The Wedding of Mrs Fox
There was once upon a time an old fox with nine tails, who believed that his wife was not faithful to him, and wished to put her to the test. He stretched himself out under the bench, did not move a limb, and behaved as if he were stone dead. Mrs Fox went up to her room, shut herself in, and her maid, Miss Cat, sat by the fire, and did the cooking. When it became known that the old fox was dead, suitors presented themselves. The maid heard someone standing at the house-door, knocking. She went and opened it, and it was a young fox, who said:
'What may you be about, Miss Cat?
Do you sleep or do you wake?'
'I am not sleeping, I am waking,
Would you know what I am making?
I am boiling warm beer with butter,
Will you be my guest for supper?'
'No, thank you, miss, ' said the fox, 'what is Mrs Fox doing?' The maid replied:
'She is sitting in her room,
Moaning in her gloom,
Weeping her little eyes quite red,
Because old Mr Fox is dead.'
'Do just tell her, miss, that a young fox is here, who would like to woo her.' 'Certainly, young sir.'
The cat goes up the stairs trip, trap,
The door she knocks at tap, tap, tap,
'Mistress Fox, are you inside?'
'Oh, yes, my little cat, ' she cried.
'A wooer he stands at the door out there.'
'What does he look like, my dear?'
'Has he nine as beautiful tails as the late Mr Fox?' 'Oh, no, ' answered the cat, 'he has only one.' 'Then I will not have him.'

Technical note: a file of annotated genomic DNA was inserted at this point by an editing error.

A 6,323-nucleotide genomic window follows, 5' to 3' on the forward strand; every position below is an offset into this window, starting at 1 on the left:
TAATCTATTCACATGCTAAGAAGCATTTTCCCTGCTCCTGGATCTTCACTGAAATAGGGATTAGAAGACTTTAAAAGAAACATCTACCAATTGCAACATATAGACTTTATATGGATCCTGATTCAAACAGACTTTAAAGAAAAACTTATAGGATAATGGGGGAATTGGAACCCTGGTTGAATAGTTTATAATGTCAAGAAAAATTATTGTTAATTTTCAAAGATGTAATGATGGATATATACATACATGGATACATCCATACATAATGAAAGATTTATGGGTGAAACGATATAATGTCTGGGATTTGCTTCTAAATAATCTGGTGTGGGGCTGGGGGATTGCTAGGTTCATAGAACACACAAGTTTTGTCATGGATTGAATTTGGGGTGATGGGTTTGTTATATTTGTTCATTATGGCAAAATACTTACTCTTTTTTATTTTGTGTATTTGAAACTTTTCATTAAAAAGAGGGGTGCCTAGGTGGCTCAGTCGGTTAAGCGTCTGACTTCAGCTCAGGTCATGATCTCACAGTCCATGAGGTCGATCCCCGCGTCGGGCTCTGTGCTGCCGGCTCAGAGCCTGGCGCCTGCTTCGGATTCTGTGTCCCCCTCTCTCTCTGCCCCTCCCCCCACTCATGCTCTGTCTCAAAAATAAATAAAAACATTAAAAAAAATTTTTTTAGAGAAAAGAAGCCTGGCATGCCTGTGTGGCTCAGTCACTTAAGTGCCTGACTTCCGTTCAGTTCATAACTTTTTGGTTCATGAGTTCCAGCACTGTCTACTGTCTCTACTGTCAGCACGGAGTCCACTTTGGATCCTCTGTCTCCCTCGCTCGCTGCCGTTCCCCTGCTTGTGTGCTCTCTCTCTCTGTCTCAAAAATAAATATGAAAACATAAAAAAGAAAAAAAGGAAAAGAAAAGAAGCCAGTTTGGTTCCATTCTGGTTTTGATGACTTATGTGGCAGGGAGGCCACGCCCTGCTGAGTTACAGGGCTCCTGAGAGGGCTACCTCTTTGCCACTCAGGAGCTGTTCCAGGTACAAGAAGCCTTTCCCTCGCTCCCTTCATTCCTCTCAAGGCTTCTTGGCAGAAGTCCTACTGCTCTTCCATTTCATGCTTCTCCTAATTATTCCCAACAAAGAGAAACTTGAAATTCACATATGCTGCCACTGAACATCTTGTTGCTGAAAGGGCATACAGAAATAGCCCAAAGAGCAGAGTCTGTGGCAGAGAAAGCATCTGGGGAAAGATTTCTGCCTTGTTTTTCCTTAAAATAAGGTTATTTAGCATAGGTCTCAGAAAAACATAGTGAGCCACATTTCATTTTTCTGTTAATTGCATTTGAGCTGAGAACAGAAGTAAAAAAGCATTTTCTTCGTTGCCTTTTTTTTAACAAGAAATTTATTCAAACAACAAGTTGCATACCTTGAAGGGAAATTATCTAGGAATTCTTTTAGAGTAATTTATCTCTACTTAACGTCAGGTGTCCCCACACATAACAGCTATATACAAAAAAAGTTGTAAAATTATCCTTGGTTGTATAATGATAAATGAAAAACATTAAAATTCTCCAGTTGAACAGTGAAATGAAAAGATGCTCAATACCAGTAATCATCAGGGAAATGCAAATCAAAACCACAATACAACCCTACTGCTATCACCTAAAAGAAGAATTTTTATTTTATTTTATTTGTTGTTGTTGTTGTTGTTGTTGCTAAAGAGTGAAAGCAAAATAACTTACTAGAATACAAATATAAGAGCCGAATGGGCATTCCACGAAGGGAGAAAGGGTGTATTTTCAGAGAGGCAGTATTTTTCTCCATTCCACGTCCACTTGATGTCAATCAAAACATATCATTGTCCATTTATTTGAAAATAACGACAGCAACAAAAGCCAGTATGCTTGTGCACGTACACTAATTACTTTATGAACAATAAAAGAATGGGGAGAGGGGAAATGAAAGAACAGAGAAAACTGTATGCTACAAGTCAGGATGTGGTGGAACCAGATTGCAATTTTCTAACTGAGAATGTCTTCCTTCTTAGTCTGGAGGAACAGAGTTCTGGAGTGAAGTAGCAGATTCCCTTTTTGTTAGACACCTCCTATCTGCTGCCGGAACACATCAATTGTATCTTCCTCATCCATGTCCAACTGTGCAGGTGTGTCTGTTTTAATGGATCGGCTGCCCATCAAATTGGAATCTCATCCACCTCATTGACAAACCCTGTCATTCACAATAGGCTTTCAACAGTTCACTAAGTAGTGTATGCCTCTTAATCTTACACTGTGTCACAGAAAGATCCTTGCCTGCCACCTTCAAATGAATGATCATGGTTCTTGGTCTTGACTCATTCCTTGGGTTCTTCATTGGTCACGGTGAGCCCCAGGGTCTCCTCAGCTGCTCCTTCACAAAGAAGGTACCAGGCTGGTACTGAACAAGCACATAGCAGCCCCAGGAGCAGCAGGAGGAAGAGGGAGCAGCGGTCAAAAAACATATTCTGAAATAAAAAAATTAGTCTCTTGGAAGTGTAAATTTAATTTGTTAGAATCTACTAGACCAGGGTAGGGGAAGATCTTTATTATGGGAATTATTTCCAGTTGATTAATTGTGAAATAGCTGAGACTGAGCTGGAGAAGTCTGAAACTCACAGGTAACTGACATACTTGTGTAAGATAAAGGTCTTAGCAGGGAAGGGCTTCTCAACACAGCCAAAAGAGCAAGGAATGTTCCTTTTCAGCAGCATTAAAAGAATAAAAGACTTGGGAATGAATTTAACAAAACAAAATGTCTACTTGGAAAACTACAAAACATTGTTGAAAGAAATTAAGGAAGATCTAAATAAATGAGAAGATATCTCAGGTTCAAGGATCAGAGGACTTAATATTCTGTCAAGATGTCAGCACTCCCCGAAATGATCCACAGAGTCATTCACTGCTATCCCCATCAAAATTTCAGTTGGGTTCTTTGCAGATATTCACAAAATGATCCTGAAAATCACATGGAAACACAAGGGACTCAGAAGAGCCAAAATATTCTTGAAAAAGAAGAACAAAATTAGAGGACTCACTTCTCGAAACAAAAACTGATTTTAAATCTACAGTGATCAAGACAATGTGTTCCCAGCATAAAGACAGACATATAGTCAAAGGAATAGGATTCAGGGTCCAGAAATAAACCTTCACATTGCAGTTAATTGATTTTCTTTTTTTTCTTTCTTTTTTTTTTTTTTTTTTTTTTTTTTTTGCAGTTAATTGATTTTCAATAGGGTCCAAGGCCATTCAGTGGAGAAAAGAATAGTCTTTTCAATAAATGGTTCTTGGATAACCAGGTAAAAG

Miss Cat went downstairs and sent the wooer away. Soon afterwards there was another knock, and another fox was at the door who wished to woo Mrs Fox. He had two tails, but he did not fare better than the first. After this still more came, each with one tail more than the other, but they were all turned away, until at last one came who had nine tails, like old Mr Fox. When the widow heard that, she said joyfully to the cat:
'Now open the gates and doors all wide, And carry old Mr Fox outside.'
But just as the wedding was going to be solemnized, old Mr Fox stirred under the bench, and cudgelled all the rabble, and drove them and Mrs Fox out of the house.
When old Mr Fox was dead, the wolf came as a suitor, and knocked at the door, and the cat who was servant to Mrs Fox, opened it for him. The wolf greeted her, and said:
'Good day, Mrs Cat of Kehrewit,
How comes it that alone you sit?
What are you making good?'
The cat replied: